When I read the Word of Wisdom, there is a phrase that really touches me. Speaking of the animals, the Lord says, “it is pleasing unto me that they should not be used” (D&C 89:13). It is pleasing to Him. What a choice emotion for the Lord to say He has. It sounds like a very good thing to me.
I haven’t ever seen an animal die in person. I’ve definitely seen them alive though. And they are so alive. They enjoy the company of their kind. They see and experience things. There is something good and innocent in all of them. I do know that at this point, if I needed to eat one of them, I’d like it to be for a special reason, not just because it tastes good, but because I need some food for my family to eat, and there is nothing else. In that case, I would gratefully use them as food. Otherwise, I don’t want to eat them because they might as well be my dog. I really see that level of being in them.
Perhaps part of God’s way of showing us His gladness is naturally rewarding us with better health when we eat closer to what He would prefer. From the many reputable scientific studies I have read, every single form of food we can create based on animal flesh, eggs, or milk seems to cause us harm, leading toward debilitating or lethal disease at worst and is an organ-burdening fuel at best. None of the supposed benefits outweigh the long-term harm. Calories from animals will definitely get most people through their younger years all right. But like a seemingly great car that you purchased with only 20,000 miles on it, the damage and wear in a poorly fueled and abused engine might not be evident until later.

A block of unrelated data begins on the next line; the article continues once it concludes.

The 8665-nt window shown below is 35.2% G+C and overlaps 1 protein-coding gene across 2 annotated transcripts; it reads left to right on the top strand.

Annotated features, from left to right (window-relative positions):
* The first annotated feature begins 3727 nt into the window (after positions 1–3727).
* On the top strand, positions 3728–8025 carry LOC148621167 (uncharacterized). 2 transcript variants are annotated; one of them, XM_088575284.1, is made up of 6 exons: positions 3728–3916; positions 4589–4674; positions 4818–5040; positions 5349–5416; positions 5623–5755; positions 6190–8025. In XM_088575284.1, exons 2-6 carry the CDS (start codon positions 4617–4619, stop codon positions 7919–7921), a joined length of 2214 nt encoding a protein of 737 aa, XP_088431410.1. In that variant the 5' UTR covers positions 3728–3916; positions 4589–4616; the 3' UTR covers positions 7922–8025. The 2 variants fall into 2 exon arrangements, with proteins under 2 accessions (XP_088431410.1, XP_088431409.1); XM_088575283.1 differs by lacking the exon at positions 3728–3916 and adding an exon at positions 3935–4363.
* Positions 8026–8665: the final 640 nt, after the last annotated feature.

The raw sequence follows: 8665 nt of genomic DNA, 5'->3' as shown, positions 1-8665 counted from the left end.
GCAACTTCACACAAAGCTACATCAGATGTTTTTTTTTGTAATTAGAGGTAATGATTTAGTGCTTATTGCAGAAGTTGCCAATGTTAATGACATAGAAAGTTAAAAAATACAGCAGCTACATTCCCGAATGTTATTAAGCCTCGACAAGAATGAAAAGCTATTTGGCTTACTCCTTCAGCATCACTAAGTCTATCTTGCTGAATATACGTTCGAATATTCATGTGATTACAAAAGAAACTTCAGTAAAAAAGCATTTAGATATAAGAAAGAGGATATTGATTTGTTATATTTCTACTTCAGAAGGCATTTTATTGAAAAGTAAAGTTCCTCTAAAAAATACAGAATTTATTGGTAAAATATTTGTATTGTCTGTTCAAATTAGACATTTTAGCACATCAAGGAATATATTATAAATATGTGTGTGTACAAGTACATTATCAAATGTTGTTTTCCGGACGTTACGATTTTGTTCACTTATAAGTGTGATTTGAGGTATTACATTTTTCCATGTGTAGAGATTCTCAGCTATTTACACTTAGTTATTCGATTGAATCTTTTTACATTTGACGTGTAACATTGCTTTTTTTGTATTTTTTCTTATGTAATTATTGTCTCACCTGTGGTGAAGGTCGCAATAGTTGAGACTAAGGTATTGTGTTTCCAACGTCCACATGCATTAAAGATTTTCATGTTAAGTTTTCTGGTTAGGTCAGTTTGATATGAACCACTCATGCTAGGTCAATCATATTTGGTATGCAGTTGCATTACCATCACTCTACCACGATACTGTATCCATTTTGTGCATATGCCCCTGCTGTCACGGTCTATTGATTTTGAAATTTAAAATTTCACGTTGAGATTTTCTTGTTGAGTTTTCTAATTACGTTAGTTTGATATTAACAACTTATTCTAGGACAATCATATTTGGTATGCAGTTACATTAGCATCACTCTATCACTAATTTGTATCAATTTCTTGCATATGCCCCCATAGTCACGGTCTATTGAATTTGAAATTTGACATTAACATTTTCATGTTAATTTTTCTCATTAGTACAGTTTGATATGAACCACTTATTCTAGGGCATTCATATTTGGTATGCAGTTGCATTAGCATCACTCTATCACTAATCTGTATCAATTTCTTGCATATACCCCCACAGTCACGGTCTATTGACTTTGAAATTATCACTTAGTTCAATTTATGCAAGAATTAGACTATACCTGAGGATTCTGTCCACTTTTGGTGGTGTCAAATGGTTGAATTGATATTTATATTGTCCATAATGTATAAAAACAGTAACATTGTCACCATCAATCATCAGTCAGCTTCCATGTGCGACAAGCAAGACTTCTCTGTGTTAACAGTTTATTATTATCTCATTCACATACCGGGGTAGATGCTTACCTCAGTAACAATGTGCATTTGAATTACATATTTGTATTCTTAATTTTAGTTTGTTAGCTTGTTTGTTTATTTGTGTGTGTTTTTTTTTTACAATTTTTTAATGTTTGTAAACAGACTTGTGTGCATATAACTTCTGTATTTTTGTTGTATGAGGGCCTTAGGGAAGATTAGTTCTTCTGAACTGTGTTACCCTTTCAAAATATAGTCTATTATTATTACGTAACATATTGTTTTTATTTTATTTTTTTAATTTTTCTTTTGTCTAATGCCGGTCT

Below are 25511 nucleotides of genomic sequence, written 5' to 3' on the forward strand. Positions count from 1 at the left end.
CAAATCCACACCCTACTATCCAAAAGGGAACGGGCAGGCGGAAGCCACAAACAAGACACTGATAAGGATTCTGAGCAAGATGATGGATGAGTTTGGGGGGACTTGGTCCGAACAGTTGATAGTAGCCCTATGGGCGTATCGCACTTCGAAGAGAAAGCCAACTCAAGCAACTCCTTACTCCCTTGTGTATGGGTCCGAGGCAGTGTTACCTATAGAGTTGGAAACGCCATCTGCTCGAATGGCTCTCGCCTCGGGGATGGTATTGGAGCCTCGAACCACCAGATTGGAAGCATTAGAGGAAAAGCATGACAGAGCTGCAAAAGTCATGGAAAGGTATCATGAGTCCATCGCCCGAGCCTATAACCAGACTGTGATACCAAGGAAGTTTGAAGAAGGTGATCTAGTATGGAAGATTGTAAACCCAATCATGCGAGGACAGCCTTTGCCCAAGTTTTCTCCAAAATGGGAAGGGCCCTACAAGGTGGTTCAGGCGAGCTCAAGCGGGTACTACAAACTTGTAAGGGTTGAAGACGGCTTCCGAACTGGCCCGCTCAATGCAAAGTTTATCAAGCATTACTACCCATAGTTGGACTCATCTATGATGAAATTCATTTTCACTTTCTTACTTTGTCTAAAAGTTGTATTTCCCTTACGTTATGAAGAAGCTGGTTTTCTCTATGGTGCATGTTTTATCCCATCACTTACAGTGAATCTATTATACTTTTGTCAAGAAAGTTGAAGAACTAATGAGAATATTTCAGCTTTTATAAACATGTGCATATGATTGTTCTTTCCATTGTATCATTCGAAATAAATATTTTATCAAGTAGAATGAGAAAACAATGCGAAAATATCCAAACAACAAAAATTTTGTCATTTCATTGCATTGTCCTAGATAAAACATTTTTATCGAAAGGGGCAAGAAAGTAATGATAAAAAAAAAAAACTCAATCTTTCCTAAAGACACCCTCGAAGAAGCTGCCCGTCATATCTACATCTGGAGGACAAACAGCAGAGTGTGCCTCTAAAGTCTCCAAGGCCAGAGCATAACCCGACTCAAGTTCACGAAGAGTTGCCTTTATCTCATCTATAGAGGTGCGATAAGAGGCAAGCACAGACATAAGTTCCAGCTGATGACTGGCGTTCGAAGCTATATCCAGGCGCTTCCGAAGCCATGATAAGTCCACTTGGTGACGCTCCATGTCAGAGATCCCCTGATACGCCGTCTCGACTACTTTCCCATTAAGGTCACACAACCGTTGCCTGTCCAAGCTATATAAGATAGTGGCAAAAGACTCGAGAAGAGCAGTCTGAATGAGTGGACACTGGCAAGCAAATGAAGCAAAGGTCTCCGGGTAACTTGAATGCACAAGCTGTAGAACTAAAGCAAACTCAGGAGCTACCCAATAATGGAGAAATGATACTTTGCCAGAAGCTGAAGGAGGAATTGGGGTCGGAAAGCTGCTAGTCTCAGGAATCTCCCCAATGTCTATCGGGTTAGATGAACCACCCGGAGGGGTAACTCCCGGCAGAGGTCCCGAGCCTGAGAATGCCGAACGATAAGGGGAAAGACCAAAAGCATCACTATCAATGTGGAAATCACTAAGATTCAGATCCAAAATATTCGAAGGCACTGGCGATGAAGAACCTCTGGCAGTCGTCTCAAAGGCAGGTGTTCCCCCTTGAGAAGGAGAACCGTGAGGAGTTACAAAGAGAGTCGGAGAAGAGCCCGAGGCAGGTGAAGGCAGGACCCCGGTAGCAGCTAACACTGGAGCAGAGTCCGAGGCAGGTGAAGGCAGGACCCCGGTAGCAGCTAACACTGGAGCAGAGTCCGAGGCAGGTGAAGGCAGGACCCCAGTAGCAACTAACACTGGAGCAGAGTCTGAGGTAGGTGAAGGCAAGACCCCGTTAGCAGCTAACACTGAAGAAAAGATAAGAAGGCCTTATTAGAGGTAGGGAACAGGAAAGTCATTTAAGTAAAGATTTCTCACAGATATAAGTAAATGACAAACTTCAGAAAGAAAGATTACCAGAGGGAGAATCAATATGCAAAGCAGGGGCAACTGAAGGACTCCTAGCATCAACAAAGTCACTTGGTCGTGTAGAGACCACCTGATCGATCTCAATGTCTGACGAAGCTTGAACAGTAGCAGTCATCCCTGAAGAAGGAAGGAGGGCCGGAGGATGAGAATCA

So I see animals differently now, which I only let myself do once they weren’t food anymore. I like thinking about all of their big and little lives, full of their own emotions and struggles, being left alone to live in their way. I think I understand a little of what is pleasing to our Savior, who is full of understanding of all creatures, knows their enjoyment and pain as intimately as ours, and whose bowels are full of mercy for all He has suffered. That may sound silly or perhaps even sacrilegious to some people, but I think it is far from it.